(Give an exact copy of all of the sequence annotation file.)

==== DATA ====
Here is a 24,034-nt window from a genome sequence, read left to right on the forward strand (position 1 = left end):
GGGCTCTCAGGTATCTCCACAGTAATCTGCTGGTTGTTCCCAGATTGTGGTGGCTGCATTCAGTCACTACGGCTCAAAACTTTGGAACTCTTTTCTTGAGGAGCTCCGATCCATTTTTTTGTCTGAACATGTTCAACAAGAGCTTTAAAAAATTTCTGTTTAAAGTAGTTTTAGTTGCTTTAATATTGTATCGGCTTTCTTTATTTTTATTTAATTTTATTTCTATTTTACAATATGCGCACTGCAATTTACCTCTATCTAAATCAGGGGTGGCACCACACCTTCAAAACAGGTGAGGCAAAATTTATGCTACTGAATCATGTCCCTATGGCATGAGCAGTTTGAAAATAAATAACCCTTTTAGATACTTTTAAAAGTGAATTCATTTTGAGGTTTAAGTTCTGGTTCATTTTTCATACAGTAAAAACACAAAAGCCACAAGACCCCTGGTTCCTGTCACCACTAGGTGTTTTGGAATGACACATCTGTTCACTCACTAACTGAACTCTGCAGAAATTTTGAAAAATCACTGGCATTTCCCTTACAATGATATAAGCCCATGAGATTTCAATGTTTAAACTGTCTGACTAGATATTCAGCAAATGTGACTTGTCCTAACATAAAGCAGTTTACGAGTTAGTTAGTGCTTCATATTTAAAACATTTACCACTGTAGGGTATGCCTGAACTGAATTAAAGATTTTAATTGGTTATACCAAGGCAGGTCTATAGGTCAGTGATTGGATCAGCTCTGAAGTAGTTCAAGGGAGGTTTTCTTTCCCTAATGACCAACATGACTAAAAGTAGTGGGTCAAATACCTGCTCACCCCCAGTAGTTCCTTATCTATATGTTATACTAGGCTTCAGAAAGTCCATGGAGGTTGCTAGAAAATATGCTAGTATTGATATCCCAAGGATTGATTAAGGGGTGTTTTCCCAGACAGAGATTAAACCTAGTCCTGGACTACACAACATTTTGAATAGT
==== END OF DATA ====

Here is a 24,034-nt window from a genome sequence, read left to right on the forward strand (position 1 = left end):
GGGCTCTCAGGTATCTCCACAGTAATCTGCTGGTTGTTCCCAGATTGTGGTGGCTGCATTCAGTCACTACGGCTCAAAACTTTGGAACTCTTTTCTTGAGGAGCTCCGATCCATTTTTTTGTCTGAACATGTTCAACAAGAGCTTTAAAAAATTTCTGTTTAAAGTAGTTTTAGTTGCTTTAATATTGTATCGGCTTTCTTTATTTTTATTTAATTTTATTTCTATTTTACAATATGCGCACTGCAATTTACCTCTATCTAAATCAGGGGTGGCACCACACCTTCAAAACAGGTGAGGCAAAATTTATGCTACTGAATCATGTCCCTATGGCATGAGCAGTTTGAAAATAAATAACCCTTTTAGATACTTTTAAAAGTGAATTCATTTTGAGGTTTAAGTTCTGGTTCATTTTTCATACAGTAAAAACACAAAAGCCACAAGACCCCTGGTTCCTGTCACCACTAGGTGTTTTGGAATGACACATCTGTTCACTCACTAACTGAACTCTGCAGAAATTTTGAAAAATCACTGGCATTTCCCTTACAATGATATAAGCCCATGAGATTTCAATGTTTAAACTGTCTGACTAGATATTCAGCAAATGTGACTTGTCCTAACATAAAGCAGTTTACGAGTTAGTTAGTGCTTCATATTTAAAACATTTACCACTGTAGGGTATGCCTGAACTGAATTAAAGATTTTAATTGGTTATACCAAGGCAGGTCTATAGGTCAGTGATTGGATCAGCTCTGAAGTAGTTCAAGGGAGGTTTTCTTTCCCTAATGACCAACATGACTAAAAGTAGTGGGTCAAATACCTGCTCACCCCCAGTAGTTCCTTATCTATATGTTATACTAGGCTTCAGAAAGTCCATGGAGGTTGCTAGAAAATATGCTAGTATTGATATCCCAAGGATTGATTAAGGGGTGTTTTCCCAGACAGAGATTAAACCTAGTCCTGGACTACACAACATTTTGAATAGT